Final Essay Questions 3 & 4
In the novel The Kite Runner by Kahled Hosseini, the main character Amir, narrates his own life story from being brought up in Kabul and moving to America. When in Kabul, his servant, Hassan, is raped saving Amir’s prized kite, Amir happens to witness it yet does nothing to save him. Throughout the novel, Amir faces the challenge of forgiving himself and those around him, and with the help of recurring quotes, foreshadowing, symbolism and the minor character, Rahim Kahn, Amir teaches the audience the significance of forgiveness.
After Amir witnesses Hassan’s brutality, he wants nothing to do with Hassan and does his best to avoid him by not playing with him around the house like they used to. Amir does this because he does not want to come to terms with his negligence and cannot forgive himself for not helping Hassan. His ashamed conscience continues to portray itself throughout the novel as he consistently thinks about Hassan and wonders what his life could be like in America without him. The reoccurring quote, “A thousand times over for you,” repeats in Amir’s head as he thinks of Hassan. His own guilty conscience is the evidence of his ability to forgive himself for his actions. Baba on the other hand, reaches his forgiveness for being Hassan’s father, but not claiming it, by the way he treats Hassan throughout the novel. Baba on the other had resents Amir, for his own sins causing him to treat Amir the way he does. Baba always invites Hassan out to picnics and to outings, and he even brings a plastic surgeon in to fix his lip. Although he did not admit that Hassan was his son, his generous actions foreshadow Baba trying to redeem himself from his sins. Baba on the other had resents Amir, for his own sins causing him to treat Amir the way he does.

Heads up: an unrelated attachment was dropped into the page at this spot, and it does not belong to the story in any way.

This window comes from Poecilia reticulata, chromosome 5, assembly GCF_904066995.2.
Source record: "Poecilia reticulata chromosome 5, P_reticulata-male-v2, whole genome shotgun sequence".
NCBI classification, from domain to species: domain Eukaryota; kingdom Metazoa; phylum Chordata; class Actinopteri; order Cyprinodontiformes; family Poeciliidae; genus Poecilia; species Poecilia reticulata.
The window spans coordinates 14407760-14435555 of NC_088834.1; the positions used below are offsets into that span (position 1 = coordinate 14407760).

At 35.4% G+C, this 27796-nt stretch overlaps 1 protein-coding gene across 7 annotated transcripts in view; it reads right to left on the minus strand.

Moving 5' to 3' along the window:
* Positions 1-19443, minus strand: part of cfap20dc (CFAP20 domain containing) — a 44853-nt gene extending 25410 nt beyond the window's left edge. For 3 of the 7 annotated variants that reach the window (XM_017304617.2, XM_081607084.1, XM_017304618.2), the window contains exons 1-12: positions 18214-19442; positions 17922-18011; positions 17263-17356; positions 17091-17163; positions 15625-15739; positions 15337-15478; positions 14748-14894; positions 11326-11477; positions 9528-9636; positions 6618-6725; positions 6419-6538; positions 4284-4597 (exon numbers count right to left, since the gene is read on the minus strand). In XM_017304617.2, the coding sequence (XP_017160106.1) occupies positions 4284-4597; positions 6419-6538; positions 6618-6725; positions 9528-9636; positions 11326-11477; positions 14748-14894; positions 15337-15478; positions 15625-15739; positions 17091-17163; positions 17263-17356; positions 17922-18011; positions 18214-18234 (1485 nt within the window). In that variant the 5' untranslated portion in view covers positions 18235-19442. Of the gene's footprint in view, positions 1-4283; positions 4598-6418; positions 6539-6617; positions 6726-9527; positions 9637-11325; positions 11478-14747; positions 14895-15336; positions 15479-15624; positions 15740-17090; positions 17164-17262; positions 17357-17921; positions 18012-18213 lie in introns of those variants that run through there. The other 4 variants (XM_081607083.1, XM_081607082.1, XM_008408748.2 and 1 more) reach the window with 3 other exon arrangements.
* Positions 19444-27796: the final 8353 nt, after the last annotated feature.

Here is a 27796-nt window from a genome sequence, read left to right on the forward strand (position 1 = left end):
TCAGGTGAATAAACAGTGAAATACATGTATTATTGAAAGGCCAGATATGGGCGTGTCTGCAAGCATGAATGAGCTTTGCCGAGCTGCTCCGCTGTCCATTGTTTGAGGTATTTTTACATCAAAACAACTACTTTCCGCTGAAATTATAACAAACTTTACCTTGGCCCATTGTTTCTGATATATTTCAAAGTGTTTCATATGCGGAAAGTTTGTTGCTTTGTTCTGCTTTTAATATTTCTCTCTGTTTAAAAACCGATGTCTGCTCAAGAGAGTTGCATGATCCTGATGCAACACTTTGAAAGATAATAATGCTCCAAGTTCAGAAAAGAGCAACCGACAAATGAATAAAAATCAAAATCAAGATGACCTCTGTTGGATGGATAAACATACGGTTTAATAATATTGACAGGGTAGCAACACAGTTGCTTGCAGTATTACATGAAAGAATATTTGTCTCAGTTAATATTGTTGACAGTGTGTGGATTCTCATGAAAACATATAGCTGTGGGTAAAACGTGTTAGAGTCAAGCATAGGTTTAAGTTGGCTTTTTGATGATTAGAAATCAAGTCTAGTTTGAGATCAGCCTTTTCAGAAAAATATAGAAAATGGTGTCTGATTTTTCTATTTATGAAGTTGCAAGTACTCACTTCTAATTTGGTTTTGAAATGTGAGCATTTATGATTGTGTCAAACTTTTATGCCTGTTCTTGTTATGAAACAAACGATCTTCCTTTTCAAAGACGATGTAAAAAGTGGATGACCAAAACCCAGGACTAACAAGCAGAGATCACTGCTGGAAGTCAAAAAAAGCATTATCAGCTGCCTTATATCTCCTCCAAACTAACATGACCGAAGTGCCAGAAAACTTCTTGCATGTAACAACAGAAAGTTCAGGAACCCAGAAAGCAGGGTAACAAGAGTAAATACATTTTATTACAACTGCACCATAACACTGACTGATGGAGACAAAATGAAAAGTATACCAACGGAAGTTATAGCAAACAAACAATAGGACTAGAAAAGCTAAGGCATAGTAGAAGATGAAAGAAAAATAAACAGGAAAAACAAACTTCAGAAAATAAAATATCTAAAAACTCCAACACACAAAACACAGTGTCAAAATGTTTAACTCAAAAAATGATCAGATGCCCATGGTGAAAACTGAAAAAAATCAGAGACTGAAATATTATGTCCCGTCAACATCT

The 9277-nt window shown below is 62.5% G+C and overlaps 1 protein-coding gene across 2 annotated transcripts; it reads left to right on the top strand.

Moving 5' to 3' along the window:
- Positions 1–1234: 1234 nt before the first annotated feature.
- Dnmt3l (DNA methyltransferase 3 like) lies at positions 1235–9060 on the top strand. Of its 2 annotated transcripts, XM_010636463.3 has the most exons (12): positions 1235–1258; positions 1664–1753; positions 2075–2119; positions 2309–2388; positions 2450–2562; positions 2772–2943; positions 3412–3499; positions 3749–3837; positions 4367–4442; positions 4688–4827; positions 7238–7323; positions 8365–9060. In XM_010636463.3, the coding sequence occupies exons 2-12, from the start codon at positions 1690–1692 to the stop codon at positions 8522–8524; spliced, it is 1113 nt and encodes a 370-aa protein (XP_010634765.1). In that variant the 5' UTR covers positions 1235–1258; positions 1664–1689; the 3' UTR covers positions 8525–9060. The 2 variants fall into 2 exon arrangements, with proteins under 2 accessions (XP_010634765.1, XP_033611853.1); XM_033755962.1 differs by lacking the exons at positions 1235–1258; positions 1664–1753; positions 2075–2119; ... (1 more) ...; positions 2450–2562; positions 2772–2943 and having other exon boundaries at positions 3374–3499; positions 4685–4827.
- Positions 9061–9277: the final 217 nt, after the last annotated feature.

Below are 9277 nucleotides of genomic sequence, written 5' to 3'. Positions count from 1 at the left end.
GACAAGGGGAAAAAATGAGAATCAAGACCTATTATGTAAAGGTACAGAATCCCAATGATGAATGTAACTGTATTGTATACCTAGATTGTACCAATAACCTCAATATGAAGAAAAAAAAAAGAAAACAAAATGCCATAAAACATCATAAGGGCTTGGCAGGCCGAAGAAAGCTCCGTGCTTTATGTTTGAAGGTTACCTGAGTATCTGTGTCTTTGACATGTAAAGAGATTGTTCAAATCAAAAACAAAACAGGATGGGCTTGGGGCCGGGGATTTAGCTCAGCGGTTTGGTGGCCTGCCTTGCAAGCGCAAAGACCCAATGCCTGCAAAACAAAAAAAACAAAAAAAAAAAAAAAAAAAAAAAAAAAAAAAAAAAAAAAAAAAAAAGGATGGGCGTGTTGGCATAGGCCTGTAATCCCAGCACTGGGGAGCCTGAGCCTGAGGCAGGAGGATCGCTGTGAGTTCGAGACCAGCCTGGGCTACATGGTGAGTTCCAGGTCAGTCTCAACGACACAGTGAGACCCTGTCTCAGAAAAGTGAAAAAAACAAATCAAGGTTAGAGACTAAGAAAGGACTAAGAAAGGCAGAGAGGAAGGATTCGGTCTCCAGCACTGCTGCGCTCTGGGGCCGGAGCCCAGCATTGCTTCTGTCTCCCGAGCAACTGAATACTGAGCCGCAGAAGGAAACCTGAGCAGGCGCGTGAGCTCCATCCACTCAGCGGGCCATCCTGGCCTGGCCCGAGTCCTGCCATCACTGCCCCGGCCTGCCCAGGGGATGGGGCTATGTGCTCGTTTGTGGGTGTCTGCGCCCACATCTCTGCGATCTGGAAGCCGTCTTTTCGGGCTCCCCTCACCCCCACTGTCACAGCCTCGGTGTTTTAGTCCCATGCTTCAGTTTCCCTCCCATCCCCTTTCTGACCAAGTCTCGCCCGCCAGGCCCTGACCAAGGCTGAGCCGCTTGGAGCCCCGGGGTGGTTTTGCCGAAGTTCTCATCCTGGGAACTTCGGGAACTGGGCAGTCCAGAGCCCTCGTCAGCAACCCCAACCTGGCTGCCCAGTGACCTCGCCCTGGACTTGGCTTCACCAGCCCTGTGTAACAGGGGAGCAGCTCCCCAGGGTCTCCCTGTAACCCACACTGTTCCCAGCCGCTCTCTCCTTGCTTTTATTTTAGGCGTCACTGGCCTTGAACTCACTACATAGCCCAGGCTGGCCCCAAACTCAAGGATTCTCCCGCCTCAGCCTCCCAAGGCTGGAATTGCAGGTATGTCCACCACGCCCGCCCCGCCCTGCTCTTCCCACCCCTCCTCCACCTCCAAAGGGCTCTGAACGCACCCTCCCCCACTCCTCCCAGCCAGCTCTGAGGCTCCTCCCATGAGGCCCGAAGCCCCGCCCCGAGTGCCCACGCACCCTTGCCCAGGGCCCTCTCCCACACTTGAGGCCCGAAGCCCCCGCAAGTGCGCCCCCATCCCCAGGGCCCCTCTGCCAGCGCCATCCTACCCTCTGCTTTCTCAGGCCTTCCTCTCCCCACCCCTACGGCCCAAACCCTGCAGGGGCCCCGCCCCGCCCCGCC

Rahim Khan, Baba’s business partner, becomes one of the most important minor characters that is presented in the beginning and then again in the end. Rahim Khan is only piece to...
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